Tuesday, January 29, 2013

Obama Kicks Off The 2014 Election With A Campaign Speech On Immigration

Obama spent his first four years in office doing nothing to push legislation on immigration. Yet today, literally one day after a bipartisan group of Senators announced the framework for immigration reform legislation, Obama gave a speech in Law Vegas congratulating himself on his administration's successes of the past four years related to immigration and to quite magnanimously thank the Senators for adopting his ideas.

Obama's speech was a bid to get out in front of the Senators and claim credit for their legislative attempt at compromise. The bastard is just utterly shameless. Obama's speech was also the first campaign speech of the 2014 campaign. Obama may not be on the ballot, but this was his attempt to make sure Hispanics stay on the plantation in the midterms. Remember, Republicans are "the enemy" of Hispanics according to Obama, and the last thing he wants is them credited with doing anything that might change that narrative in the mind of Hispanics.

As to the specific contents of his speech:

During his speech, Obama plan outlined four major areas for reform, including strengthening border security, cracking down on the hiring of undocumented workers, providing a pathway to citizenship, and streamlining the immigration system.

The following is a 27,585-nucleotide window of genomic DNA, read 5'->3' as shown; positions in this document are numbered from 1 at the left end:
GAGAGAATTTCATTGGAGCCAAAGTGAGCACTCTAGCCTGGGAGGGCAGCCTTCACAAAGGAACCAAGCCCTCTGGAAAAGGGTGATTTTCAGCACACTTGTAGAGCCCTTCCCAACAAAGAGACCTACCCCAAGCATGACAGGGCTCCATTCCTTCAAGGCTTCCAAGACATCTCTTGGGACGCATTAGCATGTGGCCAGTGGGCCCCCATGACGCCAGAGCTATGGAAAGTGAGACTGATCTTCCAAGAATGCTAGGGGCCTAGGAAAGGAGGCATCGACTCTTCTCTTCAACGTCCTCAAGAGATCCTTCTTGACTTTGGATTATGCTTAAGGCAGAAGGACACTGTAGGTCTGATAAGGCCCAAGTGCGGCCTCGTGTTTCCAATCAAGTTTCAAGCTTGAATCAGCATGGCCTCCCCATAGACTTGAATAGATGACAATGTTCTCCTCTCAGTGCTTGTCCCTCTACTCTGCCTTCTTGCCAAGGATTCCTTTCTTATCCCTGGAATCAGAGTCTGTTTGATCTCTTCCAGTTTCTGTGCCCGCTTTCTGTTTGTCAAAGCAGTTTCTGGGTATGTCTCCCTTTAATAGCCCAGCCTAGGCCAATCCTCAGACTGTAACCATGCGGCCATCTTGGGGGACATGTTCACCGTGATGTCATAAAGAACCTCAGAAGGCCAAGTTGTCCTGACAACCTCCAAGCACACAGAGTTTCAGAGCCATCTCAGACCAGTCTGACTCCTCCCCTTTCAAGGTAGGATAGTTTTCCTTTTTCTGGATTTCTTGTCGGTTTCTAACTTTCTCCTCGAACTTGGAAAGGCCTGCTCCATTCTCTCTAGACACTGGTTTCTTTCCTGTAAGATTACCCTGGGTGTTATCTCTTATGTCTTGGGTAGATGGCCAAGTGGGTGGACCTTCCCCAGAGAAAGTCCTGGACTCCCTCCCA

While these areas dovetail with those laid out in the Senate blueprint, Obama's plan is significantly more liberal, particularly in regards to how it deals with the 11 million undocumented workers currently living in the U.S. While the Senators' compromise would make citizenship contingent on specific improvements in border security, the President has called for an unconditional path to legal citizenship.

That disagreement could be a major sticking point for Republicans, including Sen. Marco Rubio (R-Fla.), one of the members of the bipartisan group responsible for Monday's plan.

So far, Republican House Speaker John Boehner has offered little indication of whether it will consider a comprehensive immigration reform package.

"There are a lot of ideas about how best to fix our broken immigration system," Boehner spokesperson Brendan Buck said in response to Obama's speech Tuesday. "Any solution should be a bipartisan one, and we hope the President is careful not to drag the debate to the left and ultimately disrupt the difficult work that is ahead in the House and Senate.”

I will be amazed if Obama and the far left allow any sort of bipartisan compromise to go through on immigration. The last thing they want is to give up a wedge issue to the likes of Marco Rubio or, indeed, any Republican.

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